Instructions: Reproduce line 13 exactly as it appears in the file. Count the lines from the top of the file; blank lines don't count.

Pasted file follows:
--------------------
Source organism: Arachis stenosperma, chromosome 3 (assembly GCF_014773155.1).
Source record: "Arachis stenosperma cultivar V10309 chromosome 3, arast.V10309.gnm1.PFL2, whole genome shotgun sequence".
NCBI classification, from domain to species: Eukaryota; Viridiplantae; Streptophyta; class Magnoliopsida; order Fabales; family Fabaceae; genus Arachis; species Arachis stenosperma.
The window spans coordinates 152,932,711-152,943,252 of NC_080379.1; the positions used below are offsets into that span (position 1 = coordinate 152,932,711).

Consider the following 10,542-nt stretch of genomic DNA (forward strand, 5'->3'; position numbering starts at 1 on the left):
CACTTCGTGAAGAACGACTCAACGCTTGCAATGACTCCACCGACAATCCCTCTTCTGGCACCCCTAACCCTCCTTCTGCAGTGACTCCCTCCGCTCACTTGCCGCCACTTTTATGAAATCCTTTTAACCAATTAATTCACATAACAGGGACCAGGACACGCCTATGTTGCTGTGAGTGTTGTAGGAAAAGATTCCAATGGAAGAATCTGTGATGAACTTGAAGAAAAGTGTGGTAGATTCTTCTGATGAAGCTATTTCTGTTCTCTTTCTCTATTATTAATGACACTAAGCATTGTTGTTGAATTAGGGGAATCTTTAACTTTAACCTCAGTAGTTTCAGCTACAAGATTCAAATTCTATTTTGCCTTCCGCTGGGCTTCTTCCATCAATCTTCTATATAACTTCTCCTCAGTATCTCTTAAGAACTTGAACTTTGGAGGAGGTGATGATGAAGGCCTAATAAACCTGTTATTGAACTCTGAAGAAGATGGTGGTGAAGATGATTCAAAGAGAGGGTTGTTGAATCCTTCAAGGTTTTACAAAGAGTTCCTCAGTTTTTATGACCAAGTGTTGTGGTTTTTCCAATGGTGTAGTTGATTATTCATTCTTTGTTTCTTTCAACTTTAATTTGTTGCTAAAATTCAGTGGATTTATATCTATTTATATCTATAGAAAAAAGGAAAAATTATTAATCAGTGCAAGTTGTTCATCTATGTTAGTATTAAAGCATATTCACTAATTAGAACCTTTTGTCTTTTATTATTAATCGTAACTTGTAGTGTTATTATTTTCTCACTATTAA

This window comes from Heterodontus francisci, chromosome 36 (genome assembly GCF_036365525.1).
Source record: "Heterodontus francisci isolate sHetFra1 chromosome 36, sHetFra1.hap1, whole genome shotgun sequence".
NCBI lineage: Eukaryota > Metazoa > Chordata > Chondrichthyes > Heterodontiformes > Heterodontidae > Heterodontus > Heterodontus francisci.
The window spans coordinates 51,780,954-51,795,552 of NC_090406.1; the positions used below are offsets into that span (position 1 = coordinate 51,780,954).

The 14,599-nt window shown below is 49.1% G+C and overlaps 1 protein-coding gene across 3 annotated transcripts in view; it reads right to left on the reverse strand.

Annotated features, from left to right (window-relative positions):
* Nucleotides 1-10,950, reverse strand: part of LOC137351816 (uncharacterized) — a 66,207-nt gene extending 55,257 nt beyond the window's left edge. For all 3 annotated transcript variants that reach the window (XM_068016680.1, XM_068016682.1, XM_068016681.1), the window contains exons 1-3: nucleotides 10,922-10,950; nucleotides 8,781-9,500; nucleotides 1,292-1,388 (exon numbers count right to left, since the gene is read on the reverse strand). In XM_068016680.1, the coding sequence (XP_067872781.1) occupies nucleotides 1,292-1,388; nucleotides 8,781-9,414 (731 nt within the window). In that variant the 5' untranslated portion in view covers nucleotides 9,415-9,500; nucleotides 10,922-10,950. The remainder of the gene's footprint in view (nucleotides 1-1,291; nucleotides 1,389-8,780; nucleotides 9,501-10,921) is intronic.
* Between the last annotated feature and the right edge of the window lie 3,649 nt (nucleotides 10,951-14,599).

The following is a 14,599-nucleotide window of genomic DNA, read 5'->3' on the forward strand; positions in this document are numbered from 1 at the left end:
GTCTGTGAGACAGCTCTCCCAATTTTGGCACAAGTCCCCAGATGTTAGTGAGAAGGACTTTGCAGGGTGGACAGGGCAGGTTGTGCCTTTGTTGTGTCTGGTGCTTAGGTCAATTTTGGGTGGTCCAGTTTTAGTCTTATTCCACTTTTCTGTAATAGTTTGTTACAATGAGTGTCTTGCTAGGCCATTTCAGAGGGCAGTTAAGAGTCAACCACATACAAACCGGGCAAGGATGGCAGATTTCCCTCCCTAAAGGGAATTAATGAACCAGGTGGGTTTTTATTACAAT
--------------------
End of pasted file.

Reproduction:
* Nucleotides 1-10,950, reverse strand: part of LOC137351816 (uncharacterized) — a 66,207-nt gene extending 55,257 nt beyond the window's left edge. For all 3 annotated transcript variants that reach the window (XM_068016680.1, XM_068016682.1, XM_068016681.1), the window contains exons 1-3: nucleotides 10,922-10,950; nucleotides 8,781-9,500; nucleotides 1,292-1,388 (exon numbers count right to left, since the gene is read on the reverse strand). In XM_068016680.1, the coding sequence (XP_067872781.1) occupies nucleotides 1,292-1,388; nucleotides 8,781-9,414 (731 nt within the window). In that variant the 5' untranslated portion in view covers nucleotides 9,415-9,500; nucleotides 10,922-10,950. The remainder of the gene's footprint in view (nucleotides 1-1,291; nucleotides 1,389-8,780; nucleotides 9,501-10,921) is intronic.